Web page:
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SUZHOU RIVER In present day Shanghai, Mardar falls in love with beautiful Moudan. After being coerced, Mardar attempts to kidnap Moudan to gain money from her wealthy father. Devastated by her love's betrayal, Moudan jumps into the Suzhou River and is lost. Once Mardar is paroled from prison after being convicted of Moudan's murder, he meets MeiMei, an identical look-alike whom he suspects is actually Moudan. Directed and written for the screen by Lou Ye. Through June 12 at GSU's cinéfest.
ALONG CAME A SPIDER (R) Morgan Freeman returns in fine form as world-weary forensic psychologist Alex Cross of Kiss the Girls, likewise recommended as entertainment, not art. When a senator's 12-year-old daughter is kidnapped Alex teams with Secret Service agent Jezzie Flannigan (Monica Potter), who was assigned to protect the girl, to find kidnapper Michael Wincott -- and the girl -- before it's too late. After an action-packed opening the film slows down until the final hour, which is packed with twists, some more surprising than others. What matters is the plot holds together while you're watching it, even if it falls apart in retrospect. -- SW
AMORES PERROS 1/2 (R) A trio of stories set in a dystopian Mexico City revolve around a life- altering car crash in Alejandro Gonzalez Inarritu's gripping first feature more indebted to the indie free-styling of Tarantino than the art film legacy of Bunuel. --FF
ANGEL EYES (R) Overexposed media diva Jennifer Lopez delivers an OK performance as Chicago police officer Sharon Pogue, who's saved from certain death by a soft-spoken stranger (Jim Caviezel) who's mysteriously drawn to her. The pair fall in love, but his secretive nature puts a strain on their relationship. There's actually a couple of elements to admire in Gerald DiPego's ambitious screenplay -- most notably a sobering subplot about the cycle of domestic violence that exists in Sharon's family - but the central romance is so predictable (you can figure it out from the first scene) that, coupled with the stagnant direction by Luis Mandoki (Message In a Bottle), the film never comes close to making us reach for those tissues. -- MATT BRUNSON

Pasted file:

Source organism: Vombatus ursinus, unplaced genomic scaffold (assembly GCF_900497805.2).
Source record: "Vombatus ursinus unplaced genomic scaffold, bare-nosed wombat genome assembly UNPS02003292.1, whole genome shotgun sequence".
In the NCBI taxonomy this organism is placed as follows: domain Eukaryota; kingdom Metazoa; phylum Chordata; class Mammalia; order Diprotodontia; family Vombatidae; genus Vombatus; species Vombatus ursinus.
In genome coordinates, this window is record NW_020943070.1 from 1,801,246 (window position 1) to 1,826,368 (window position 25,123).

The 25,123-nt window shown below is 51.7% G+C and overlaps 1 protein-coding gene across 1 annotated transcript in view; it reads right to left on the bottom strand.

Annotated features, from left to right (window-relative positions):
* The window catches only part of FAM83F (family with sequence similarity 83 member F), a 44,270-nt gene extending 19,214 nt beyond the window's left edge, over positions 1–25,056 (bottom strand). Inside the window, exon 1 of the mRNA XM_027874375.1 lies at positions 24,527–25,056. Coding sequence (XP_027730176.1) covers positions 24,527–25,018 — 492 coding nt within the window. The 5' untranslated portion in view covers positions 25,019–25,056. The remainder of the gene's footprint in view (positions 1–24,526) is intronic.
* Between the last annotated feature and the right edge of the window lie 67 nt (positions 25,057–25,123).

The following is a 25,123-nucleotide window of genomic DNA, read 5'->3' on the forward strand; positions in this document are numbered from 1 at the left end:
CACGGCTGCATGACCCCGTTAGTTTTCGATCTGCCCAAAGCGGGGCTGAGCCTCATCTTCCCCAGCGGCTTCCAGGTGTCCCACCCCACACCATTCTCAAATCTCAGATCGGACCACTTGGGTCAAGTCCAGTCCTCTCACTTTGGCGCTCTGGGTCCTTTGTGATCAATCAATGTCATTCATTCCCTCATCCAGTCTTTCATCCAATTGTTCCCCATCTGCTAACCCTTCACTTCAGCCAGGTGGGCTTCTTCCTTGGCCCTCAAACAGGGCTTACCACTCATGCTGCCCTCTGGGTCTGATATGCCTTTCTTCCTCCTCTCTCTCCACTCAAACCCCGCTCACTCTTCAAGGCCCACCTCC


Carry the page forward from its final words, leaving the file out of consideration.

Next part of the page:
THE ANIMAL (PG-13) When a police cadet (Rob Schneider) nearly dies in a car accident while driving through remote mountains, a strange beast rescues him, performing surgery on him in a barn using animal parts as transplants. When he returns to civilization, he discovers that the influences of the animals within himself are causing him to behave oddly.
BLOW (R) Ted Demme's film version of the real-life rise of pot-to-cocaine drug importer George Jung (Johnny Depp) is all surface flash and Scorsese-cribbed effects. A diverting entertainment featuring some so-bad-it's-good fashion moments, the film is wafer-thin in the originality department, with Demme favoring visual effects over middling details like character development and motivation.--FF
BREAD AND ROSES 1/2 (R) A major disappointment from the respected, talented British political filmmaker Ken Loach, this reality-based story of an invisible workforce of Latino immigrants who struggle to form a janitors' union is pedantic, simplistic and insulting to Loach's usual audience's intelligence.--FF
BRIDGET JONES'S DIARY 1/2 (R) Renee Zellweger manages a convincing British accent and remains defiantly appealing as the loveable loser "singleton" Miss Jones despite this bland, conventional, American-targeted re-working of Helen Fielding's witty, rude best-selling diaries to the screen. -- FF
CROCODILE DUNDEE IN LOS ANGELES (PG) 1/2 Paul Hogan makes a shameless, witless attempt to revive a worn-out franchise with a thin, underdeveloped premise stringing together tired jokes and stretched beyond the breaking point by an unsuspenseful climax that goes on for nearly a third of the movie. With decent material Hogan (who has aged better than his wife, Linda Kozlowski, who plays his still-unmarried partner) might have been able to pull off another culture-clash comedy, but this one's as pathetic as Lethal Agent 3, the bad movie it makes fun of. -- SW
DRIVEN 1/2 More like Drivel. With rare exception, the mini-genre of race car flicks has always been a disreputable one. But if there's anyone who could make a racing movie that at least qualifies as a guilty pleasure, it would be director Renny Harlin, since even his trashy films are presented with a certain degree of style and chutzpah. But Harlin hits the wall with Driven, which is so banal and preposterous that not even his constantly roving camera can disguise the bankruptcy of the project. Sylvester Stallone, who wrote the original story handles the tried & true "veteran" role: He's cast as Joe Tanto, a former racing star who's coaxed out of retirement by crotchety car owner Carl Henry (Burt Reynolds) to provide guidance to Jimmy Bly (Kip Pardue), a rookie sensation who's in a dead-heat battle for the season championship with ice-cold defending champ Beau Brandenburg (Til Schweiger). The story itself is packed with too many needless characters, fetid dialogue and ludicrous developments. --MB
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